Surf & Brew

Brewery and Country of Origin: Redhook Brewery of 1 Redhook Way, Portsmouth, NH 03801, USA

Date Reviewed: 12-06-13

Beer #777
So... the always popular American Lobster. Personally, lobster is one of our favorite foods, and, as creative culinary artists show us, it is fairly versatile, for the right price. Fortunately, lobster is actually fairly cheap at the moment, but that's not really going to be reflected in the price of surf & turf. There's of course, lobster rolls, a mayo and buttered roll based New England Favorite. Everyone knows of lobster Mac & Cheese, which is bringing class (and cost) to a... well, classic American comfort food. Examples of soups, pies, burgers, sushi, and pizzas among others all include lobster in their list of ingredients. Of course, none of these should be any bit surprising. Lobster is meant to be enjoyed as food. But as a drink? That'd be something. Well, it turns out that Redhook Brewery's facility in Portsmouth, New Hampshire agrees. And that is why they have produced their Black Lobstah Lager, a schwarzbier which is brewed with you guessed it, fresh, live New Hampshire lobsters. As the sixth installment of the brewery's "Backyard Series" small batch brews, this beer follows the same practice as old oyster stouts which are brewed and served with oysters. That beer style originated in England where oystermen would commonly serve stouts with their catch. Though the style eventually became famous for actually being brewed with seafood, the beer never tasted salty or briny, and the same goes with this. Though dozens of locally sourced lobsters are used for each batch of this dark beer, very little evidence of this can be found outside of the label.
Date Sampled: 10-16-13 At: 7 Prescott Place, Allston, Boston, MA 02134, USA
Beer Style: Schwarzbier
Alcohol by Volume: 5.30%
Serving Type: Brewery Growler, 16 oz Tumbler Glass
Rating: 3.07


This schwarzbier pours very smoothly with a low amount of carbonation action, giving this beer a very thin, eighth inch tall foam head with a moderately low density, a low retention, and a tan color. This beer has a clear appearance with no visible sediment, and a very dull, dim shine in the light, as well as minimal effervescent effect. This beer has a very deep dark reddish brown color and shows almost no lacing.


This beer has a moderately low strength aroma primarily full of dark chocolate and semi sweet dark roasted malt overall with no trace of balancing hops and a good amount of nuttiness. There is a small presence of alcohol tinge, and a slightly metallic smell as well. The aroma also has a fair amount of earthy notes as well as a bit of burnt malty bitterness. There are no fruity notes in the aroma, and no fishy, briny, or low tide smell either.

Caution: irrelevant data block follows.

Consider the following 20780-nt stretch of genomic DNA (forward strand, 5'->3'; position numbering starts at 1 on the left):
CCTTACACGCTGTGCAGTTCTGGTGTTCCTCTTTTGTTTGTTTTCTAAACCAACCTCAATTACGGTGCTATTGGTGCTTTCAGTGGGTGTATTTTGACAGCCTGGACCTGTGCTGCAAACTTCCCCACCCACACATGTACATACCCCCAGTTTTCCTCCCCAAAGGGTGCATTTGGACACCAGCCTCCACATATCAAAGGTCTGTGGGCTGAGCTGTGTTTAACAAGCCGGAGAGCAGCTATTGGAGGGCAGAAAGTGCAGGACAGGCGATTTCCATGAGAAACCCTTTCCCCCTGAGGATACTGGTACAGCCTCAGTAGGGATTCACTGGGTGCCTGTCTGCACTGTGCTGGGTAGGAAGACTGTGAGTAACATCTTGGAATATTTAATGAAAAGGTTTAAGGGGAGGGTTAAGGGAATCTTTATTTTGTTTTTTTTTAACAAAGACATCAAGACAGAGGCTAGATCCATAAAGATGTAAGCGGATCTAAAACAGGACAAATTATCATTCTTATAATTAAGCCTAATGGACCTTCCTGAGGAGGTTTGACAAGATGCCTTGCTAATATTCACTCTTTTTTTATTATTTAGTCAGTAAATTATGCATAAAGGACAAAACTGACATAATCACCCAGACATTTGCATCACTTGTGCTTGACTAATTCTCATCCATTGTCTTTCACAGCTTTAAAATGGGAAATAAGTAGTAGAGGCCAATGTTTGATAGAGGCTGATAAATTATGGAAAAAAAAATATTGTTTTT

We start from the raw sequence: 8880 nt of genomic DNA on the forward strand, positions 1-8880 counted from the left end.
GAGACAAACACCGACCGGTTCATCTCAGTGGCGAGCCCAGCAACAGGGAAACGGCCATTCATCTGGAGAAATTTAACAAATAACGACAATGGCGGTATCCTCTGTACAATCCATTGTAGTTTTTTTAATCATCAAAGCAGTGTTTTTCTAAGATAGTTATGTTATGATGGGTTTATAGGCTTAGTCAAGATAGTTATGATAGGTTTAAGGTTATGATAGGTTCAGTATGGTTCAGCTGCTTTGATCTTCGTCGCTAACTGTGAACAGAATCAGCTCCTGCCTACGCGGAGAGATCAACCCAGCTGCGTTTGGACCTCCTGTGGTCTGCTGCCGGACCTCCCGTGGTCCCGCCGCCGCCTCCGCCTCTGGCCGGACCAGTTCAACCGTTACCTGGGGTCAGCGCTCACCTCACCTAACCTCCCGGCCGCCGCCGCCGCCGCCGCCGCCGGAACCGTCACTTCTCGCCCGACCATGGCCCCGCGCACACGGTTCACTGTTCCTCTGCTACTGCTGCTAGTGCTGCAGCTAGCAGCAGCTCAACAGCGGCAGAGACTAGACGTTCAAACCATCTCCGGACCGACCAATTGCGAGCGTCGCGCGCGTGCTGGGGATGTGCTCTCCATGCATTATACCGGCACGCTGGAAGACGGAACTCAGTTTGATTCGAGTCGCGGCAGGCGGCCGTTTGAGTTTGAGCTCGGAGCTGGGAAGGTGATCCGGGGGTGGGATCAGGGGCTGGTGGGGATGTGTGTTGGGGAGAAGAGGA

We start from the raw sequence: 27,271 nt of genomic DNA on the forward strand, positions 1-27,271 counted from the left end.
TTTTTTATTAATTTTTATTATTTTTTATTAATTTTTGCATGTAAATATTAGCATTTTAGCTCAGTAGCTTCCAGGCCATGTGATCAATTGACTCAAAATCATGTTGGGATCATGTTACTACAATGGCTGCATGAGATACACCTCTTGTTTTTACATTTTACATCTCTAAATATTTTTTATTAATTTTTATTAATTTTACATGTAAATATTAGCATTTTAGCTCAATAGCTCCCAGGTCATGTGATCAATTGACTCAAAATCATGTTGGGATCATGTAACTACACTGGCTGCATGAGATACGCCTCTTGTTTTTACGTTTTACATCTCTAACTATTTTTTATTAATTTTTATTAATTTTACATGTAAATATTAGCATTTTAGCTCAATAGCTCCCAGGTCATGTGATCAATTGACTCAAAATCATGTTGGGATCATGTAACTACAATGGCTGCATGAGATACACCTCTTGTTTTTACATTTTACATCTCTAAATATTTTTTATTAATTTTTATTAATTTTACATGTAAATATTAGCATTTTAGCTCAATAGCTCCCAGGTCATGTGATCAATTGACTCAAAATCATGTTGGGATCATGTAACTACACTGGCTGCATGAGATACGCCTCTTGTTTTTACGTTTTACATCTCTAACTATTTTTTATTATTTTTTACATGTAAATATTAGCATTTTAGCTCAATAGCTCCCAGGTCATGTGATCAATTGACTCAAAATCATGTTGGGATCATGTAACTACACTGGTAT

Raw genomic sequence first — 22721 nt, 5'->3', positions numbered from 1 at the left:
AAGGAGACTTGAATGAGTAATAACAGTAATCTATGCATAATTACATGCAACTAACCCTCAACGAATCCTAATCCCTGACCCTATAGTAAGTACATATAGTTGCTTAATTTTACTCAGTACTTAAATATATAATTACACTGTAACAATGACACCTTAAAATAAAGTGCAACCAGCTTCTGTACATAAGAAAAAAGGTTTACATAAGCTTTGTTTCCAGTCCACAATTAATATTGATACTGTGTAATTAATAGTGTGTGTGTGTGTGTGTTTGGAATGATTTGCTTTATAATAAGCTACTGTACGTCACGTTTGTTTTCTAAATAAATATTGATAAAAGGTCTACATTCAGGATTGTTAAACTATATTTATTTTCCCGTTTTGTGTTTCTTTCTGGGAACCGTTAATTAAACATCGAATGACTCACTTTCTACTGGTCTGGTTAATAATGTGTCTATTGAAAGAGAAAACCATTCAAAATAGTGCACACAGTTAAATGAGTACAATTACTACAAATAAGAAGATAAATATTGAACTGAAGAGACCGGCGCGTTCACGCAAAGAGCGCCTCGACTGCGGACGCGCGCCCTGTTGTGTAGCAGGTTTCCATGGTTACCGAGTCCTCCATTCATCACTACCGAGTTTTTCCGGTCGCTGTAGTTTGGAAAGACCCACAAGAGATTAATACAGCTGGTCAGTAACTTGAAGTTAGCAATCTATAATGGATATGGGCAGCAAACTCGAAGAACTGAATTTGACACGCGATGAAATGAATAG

This is a medium bodied brew with a moderately low weight and a matching viscosity. This beer has a below average level of carbonation, and a fairly dry finish which lingers for a short amount of time. This beer offers little in the way of crispness or refreshment, and contains no alcohol warming. This beer has a smooth texture overall.


Though you would assume that this beer tastes like a liquefied lobster roll, there isn't much of a seafood or crustacean taste. The only bit of evidence of this beer's inclusion of lobster comes in the form of a secondary salty or brine like after effect. Overall, like any dark lager, this is a sweet malt rich beer with a lot of dark bitter roast and a good amount of semi sweet dark chocolate. This beer also includes some nuttiness and bread like notes. This beer has a dry lingering finish with an earthy and deep roasted malty aftertaste.

Our Take

Though Redhook say that nearly 100 lobsters are used in each batch of this limited run beer, you wouldn't know much of this by sampling it. This is a fairly straight forward schwarz with a rich, robust, and roasted malty flavor profile, and a good amount of earthy and nutty notes in both the flavor and the aroma. Unfortunately, there is nothing particularly exciting about this beer outside of its brand. If you consider this as a regular schwarz, it makes for a decent go to beer which can offer a bit more earthiness and a slightly salty secondary. As you can see in the picture, we had this beer with salmon, and it seemed to pair fairly well. But we would also say that was due more to the overall sweetness of this beer, which seemed to complement the salmon's sweet sesamie glaze. In general, this is a pretty good beer whose only unique aspect is its story, and a subtle hint of saltiness. Don't go in expecting Rockland Lobster Pie.